For many women, being pregnant gives into extreme happiness and jubilation. Unfortunately, a small percentage of women actually experience intense depression when they become pregnant. Understanding the symptoms associated with depression and the risk factors for the condition is essential. This guide will help you determine how to identify and seek treatment for depression during pregnancy.
While no two women will experience depression in quite the same way, there are a few common symptoms associated with the condition. Some of these symptoms are unique to women who are pregnant, but most are commonly associated with depression in general.
The symptoms include:
Poor mood for several weeks
A strong sense of guilt or hopelessness
Lack of interest in former hobbies and activities
Lack of energy
Change in appetite (increase or decrease)
Thoughts of suicide or death
Change in sleep routine (more or less)
Additionally, there are some common risk factors associated with depression during pregnancy. Do any of these apply to you? If so, they could indicate that you are prone to depression more so than other women.
Your pregnancy has complications.
You went through fertility treatment in order to conceive and are worried about losing the pregnancy.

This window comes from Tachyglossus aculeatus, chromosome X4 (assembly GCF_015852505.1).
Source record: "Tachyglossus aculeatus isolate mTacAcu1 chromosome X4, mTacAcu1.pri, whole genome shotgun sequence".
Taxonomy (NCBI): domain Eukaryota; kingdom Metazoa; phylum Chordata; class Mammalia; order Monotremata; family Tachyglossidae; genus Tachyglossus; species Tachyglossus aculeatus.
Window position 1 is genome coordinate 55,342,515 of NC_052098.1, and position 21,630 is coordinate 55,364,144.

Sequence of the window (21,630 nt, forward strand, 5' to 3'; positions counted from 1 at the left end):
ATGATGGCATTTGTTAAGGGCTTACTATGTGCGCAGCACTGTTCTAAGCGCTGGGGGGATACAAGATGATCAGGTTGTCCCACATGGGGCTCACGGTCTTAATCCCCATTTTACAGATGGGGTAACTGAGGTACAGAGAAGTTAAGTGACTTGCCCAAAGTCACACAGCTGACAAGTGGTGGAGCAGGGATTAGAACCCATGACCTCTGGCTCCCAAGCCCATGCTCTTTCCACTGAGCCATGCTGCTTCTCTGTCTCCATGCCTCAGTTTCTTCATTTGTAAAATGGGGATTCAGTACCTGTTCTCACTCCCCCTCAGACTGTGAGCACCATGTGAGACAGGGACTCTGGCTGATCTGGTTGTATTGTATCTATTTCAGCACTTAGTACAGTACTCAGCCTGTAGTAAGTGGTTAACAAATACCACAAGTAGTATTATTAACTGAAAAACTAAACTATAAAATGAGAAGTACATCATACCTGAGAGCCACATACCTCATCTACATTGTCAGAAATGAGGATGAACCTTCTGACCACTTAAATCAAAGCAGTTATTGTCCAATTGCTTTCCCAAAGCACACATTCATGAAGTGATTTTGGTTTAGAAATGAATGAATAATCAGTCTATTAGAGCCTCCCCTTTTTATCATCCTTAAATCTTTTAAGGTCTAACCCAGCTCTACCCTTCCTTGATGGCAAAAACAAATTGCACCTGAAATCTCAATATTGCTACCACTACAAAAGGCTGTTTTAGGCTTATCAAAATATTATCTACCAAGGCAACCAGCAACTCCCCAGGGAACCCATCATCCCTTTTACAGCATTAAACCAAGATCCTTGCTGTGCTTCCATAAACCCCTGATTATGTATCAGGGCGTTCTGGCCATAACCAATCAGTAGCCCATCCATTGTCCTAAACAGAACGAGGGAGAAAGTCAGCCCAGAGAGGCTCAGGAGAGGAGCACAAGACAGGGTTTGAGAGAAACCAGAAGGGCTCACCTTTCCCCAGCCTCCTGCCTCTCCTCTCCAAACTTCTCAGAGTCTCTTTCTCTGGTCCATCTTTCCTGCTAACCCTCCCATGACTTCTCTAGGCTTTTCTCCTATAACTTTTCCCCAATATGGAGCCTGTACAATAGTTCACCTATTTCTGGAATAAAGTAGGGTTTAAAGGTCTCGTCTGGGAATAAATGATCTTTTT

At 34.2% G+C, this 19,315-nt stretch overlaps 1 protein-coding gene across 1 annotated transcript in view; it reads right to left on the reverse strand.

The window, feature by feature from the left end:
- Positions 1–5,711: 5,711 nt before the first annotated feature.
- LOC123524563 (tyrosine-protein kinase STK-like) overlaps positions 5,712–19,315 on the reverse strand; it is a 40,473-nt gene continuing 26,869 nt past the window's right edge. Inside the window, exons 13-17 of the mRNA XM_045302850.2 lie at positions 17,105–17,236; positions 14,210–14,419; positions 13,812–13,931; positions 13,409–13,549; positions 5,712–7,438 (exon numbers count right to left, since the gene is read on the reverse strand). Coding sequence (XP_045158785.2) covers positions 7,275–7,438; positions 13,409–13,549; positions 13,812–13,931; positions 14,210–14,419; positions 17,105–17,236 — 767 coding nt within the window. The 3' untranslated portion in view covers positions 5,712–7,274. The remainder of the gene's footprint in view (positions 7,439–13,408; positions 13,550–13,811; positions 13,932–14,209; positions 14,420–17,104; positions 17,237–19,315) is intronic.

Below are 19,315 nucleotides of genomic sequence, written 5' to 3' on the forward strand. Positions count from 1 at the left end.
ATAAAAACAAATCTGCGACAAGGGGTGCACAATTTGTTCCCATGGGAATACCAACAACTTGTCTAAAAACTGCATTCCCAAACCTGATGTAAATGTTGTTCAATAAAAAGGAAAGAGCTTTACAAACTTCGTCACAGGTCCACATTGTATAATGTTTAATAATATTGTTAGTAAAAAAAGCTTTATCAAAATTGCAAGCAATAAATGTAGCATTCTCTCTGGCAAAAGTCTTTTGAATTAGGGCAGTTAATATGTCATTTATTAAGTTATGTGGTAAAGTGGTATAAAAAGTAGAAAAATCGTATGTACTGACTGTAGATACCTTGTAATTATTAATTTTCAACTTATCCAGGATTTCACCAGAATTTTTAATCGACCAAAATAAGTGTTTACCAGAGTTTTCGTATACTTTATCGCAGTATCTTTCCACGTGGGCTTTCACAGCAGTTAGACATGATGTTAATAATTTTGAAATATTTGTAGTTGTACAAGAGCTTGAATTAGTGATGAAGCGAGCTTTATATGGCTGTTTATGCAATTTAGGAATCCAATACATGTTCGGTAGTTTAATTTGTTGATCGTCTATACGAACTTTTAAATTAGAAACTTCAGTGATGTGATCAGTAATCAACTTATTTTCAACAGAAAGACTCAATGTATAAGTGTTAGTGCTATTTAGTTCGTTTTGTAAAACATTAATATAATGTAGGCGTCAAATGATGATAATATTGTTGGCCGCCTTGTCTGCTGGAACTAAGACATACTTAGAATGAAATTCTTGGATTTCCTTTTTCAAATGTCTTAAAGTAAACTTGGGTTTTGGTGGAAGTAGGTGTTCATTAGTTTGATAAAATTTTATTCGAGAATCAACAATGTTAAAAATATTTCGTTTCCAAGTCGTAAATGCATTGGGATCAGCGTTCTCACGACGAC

You already have three (or more) children.
You live alone.
You have been abused.
You are under the age of 20.
You lack financial or emotional support.
You have a history of PMDD or severe PMS.
If left untreated during pregnancy, depression can be quite severe. Patients can end up with conditions like pre-eclampsia and have to undergo a C-section rather than natural labor. Additionally, women with depression often struggle to connect with their babies after birth. They may turn to alcohol and other substances. Post-partum depression is another common risk.
Treatment is available to pregnant women. Psychotherapy is a common treatment, especially if you need somebody to confide in about things going on in your life. Cognitive behavioral therapy is especially helpful for those who want to battle negative recurring thoughts. Some women also find relief in light therapy, especially if they have experienced seasonal depression in the past. Some women also find relief in antidepressants, under the guidance of a qualified doctor. Some serotonin reuptake inhibitors and serotonin/norepinephrine reuptake inhibitors are considered safe.
If you are concerned about depression, it is essential that you speak with your doctor as soon as possible. Quality health care is available, but you have to ask for it. Your doctor is not likely to recognize the symptoms if you are not open about them.